Copyright Issues for the Electronic Age. This is an ERIC Digest that takes a look at some copyright issues. It is a short read and it makes some good points.
There is a section for questiosn and answers. Many of the questions are focused on libraries. For example one questions is, "May a library scan and store its reserve works into a database to reproduce copies on demand or store them on a network for students to access electronically?? The answer is, "Not in all cases. If approval is obtained, original works by instructors such as syllabi, sample tests, etc. could be scanned and stored. However, course readings could not be stored without permission, licensing, or royalty fees. "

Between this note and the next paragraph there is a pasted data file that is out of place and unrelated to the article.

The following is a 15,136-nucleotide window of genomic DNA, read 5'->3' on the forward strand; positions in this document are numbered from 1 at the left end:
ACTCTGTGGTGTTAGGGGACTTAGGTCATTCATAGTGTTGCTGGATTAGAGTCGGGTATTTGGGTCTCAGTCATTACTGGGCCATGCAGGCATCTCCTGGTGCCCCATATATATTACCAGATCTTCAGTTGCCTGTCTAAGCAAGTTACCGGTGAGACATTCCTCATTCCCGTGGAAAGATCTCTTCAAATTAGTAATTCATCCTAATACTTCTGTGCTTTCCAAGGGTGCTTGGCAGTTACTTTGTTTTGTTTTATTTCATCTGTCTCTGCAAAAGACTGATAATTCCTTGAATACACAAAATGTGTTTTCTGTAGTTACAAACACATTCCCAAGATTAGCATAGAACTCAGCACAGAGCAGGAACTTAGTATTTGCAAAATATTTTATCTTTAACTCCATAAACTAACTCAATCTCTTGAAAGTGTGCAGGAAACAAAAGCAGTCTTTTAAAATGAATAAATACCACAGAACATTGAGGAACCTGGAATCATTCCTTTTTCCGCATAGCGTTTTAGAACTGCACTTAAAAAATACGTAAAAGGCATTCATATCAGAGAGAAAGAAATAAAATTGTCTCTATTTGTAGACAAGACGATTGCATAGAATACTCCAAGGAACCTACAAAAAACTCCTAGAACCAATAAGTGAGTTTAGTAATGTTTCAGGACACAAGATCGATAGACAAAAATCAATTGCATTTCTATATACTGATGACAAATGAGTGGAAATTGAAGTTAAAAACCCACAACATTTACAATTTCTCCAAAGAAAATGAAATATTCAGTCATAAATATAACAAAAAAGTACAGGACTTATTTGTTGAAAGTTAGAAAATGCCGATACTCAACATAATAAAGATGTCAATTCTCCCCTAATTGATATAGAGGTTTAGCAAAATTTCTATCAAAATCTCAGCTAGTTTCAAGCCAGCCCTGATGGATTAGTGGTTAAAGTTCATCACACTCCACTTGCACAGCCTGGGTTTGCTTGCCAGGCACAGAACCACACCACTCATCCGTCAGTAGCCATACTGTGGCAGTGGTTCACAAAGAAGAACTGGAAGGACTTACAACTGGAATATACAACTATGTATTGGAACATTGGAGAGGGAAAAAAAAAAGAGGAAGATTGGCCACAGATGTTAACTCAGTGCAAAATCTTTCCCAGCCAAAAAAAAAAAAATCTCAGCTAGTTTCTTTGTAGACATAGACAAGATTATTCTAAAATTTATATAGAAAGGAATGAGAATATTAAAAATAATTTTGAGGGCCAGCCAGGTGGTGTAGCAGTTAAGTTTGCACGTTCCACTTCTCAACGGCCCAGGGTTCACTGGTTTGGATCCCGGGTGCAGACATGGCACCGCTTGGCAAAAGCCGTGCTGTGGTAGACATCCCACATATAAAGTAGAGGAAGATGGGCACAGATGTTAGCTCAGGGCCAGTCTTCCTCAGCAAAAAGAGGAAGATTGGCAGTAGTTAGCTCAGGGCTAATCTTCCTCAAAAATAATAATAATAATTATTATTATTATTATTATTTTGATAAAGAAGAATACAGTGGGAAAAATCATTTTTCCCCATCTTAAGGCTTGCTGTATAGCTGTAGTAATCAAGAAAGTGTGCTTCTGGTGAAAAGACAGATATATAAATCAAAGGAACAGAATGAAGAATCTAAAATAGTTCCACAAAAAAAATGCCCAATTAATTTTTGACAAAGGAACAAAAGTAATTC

From the site:
Because information is now so freely available, particularly in electronic form, does that mean we are free to use that information in any way we want? Current copyright law was adopted in 1976 and went into effect in 1978. It is difficult to imagine how the authors of the 1976 Copyright Act could have foreseen so many new technologies. However, they did attempt to cover all of the bases by using language which was intended to be somewhat elastic in Section 102 (a) of the law:
"Copyright protection subsists...in original works of authorship fixed in any tangible medium of expression, now known or later developed, from which they can be perceived, reproduced, or otherwise communicated, either directly or with the aid of a machine or device."